The Juneau Assembly on Monday unanimously approved plans to add bus staging, a pedestrian plaza and green space to the Marine Park-Steamship Wharf area downtown.
The vote follows weeks of community debate about how the project would affect downtown congestion, businesses, open space, recreation and cultural opportunities.
The first phase of the project would deck-over the open area at Steamship Wharf and turn it into a convertible bus-staging area and pedestrian plaza. Green space, rest rooms and a multi-cultural "Gateway to Juneau" structure also would be added. The city will develop guidelines for the use of the area, based on the Assembly's direction.
The basic cost of the project - excluding rest rooms and the gateway structure - would be $5.05 million, based on preliminary city estimates. The Assembly is discussing how to fund the project.
While the Assembly's discussion was largely positive, it hit a rough spot when Assembly member Dale Anderson moved to add wording that calls on the city to design and construct the project.
"This project has been designed to death," he said. "The people who have voted for us put us in a position of authority and have a trust in what we do. ... We have to move forward with confidence."
Assembly members Marc Wheeler and Frankie Pillifant voted against a motion to add the words "and construct" to the motion, but supported the overall project.
"I'm stunned we move so quickly to separate ourselves when we should be working together," Pillifant said. "A lot of people have been working hard to come to 'yes' on this."
Assembly member Randy Wanamaker asked that elders and artists help design a multi-cultural "Gateway to Juneau" element for the project. The plaza could be used by jump-rope groups or Celebration dancers, he said.
"I agree we need a comprehensive (downtown waterfront) plan, but sometimes certain elements just need to be decided and acted upon, and this is one of those times," he said. "I don't think the bus-staging area will interfere with the public use of the area."
Assembly member Jeannie Johnson also supported the project.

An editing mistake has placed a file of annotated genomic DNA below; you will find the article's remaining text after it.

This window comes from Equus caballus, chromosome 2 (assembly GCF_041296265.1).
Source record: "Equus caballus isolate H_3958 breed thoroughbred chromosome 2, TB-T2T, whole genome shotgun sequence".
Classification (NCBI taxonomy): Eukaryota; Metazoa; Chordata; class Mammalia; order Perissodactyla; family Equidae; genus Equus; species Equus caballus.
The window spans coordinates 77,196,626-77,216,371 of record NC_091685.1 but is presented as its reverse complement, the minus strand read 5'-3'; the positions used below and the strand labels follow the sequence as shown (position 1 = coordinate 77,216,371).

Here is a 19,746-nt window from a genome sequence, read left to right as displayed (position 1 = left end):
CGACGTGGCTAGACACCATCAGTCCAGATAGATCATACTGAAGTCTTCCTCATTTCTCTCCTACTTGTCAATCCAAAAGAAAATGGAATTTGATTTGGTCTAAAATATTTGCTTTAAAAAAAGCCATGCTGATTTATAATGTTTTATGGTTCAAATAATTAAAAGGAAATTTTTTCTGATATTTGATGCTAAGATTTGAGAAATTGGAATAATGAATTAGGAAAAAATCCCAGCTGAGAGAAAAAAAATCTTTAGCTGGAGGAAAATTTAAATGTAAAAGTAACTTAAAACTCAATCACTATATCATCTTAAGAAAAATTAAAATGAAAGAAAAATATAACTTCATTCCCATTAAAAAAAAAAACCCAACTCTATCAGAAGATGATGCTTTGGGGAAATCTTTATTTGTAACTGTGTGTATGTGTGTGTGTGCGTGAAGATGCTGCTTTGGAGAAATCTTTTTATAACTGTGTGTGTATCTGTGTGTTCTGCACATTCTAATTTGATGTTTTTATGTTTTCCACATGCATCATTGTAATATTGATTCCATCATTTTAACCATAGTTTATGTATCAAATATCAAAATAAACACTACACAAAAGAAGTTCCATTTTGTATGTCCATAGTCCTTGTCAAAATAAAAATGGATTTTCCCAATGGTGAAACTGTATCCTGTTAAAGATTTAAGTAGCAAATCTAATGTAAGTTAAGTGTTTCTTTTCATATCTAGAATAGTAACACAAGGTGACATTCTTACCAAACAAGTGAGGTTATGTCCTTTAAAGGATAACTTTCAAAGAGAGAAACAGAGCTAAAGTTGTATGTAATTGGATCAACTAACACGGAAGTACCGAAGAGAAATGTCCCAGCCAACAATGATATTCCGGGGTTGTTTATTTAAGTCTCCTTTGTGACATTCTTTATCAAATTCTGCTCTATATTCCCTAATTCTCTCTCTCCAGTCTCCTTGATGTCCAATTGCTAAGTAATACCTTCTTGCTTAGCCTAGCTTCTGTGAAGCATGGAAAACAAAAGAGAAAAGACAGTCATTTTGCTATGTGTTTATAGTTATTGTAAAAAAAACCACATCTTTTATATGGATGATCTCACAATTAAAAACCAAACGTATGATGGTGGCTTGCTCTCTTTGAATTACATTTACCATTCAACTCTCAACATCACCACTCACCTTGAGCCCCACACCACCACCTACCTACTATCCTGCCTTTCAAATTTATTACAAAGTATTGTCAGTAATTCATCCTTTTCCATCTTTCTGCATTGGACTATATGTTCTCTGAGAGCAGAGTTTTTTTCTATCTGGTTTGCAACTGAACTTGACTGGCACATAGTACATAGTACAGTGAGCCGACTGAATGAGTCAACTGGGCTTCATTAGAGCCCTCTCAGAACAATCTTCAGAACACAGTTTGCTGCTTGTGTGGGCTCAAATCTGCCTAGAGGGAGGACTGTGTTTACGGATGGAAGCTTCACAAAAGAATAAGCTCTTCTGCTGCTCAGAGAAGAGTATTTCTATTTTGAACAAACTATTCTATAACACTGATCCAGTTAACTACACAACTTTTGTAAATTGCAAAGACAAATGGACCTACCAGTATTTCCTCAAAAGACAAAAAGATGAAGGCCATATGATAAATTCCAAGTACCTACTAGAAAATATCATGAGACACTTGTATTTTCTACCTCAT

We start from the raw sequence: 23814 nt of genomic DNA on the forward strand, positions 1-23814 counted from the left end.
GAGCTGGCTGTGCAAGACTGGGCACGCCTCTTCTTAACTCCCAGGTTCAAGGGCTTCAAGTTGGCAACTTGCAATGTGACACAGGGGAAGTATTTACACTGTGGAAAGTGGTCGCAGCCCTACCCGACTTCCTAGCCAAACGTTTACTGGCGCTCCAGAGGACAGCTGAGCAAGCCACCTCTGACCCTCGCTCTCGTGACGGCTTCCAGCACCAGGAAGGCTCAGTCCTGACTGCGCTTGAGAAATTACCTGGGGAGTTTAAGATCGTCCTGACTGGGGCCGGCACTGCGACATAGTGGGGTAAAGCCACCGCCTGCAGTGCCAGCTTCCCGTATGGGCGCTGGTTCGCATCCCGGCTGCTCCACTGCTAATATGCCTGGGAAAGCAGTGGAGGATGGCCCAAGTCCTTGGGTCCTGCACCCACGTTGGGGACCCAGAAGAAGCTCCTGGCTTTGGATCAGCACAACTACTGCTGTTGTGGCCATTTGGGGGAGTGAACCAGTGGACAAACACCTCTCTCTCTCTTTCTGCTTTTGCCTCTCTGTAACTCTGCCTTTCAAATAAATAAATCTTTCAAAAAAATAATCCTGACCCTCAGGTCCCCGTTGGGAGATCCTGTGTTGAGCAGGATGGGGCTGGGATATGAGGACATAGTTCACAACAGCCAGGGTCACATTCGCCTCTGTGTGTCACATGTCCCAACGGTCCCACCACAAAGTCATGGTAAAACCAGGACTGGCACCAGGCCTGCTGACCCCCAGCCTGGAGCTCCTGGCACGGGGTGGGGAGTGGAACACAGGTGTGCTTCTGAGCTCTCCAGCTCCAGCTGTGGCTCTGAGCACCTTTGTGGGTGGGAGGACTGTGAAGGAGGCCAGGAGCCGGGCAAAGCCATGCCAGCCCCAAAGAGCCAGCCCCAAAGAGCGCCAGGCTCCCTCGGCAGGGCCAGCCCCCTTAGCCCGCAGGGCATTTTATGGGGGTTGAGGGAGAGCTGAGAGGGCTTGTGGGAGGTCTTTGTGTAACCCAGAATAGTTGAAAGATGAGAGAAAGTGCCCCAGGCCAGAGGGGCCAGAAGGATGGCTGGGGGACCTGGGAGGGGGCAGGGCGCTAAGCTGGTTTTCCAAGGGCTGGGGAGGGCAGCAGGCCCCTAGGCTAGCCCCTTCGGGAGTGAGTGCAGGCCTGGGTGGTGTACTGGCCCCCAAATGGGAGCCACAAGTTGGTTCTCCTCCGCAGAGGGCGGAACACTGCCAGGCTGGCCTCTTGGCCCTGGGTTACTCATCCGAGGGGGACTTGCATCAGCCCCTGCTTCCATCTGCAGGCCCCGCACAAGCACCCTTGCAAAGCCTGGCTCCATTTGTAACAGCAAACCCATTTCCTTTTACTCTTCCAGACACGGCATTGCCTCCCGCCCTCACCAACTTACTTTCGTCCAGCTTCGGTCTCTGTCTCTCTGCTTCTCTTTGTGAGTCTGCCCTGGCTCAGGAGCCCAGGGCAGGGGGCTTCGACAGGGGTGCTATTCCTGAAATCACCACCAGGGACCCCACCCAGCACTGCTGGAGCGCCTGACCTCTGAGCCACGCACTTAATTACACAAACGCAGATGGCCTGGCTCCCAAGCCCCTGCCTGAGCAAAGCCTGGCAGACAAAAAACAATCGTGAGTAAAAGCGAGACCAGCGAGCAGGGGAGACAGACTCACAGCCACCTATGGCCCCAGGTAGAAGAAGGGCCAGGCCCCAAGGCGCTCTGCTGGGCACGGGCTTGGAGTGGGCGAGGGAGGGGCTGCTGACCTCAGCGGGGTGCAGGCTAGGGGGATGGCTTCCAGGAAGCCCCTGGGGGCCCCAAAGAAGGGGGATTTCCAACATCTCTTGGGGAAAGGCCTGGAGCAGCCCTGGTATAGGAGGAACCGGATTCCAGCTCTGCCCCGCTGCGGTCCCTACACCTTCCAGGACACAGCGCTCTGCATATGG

"I see this as a good thing for our community, and I don't see buses parked there forever," she said. "I think, in time, we will find a different place to put them."
Wheeler proposed that the city develop operational guidelines for bus loading, idling, backup alarms and for musical performances. The Assembly also will ask its committees to consider whether a small ice-skating rink, skateboard park, or temporary passenger shelter should be added to the project.
During public comment, downtown resident Page Bridges told Assembly members that she objected to the plans. Adding space for buses in the park area won't help businesses in the historic district downtown, she said.
"As I came here tonight, I walked around the corner and wondered what it would be like with a 'bus barn' there," she said. "The best thing for the cruise ship industry is to maintain the livability and charm of Juneau."
But Galligaskins gift shop co-owner Rod Swope said the project is important to businesses in the historic downtown area. Over the years, more cruise ships have been docking further down South Franklin Street to the detriment of businesses in the downtown core, he said.
"It's quite simple. People shop where their ship is," he said. "We've lost a large number of people coming up to our area. If there's not a ship there, you just don't see people in the historic part of town."
Joanna Markell can be reached at firstname.lastname@example.org.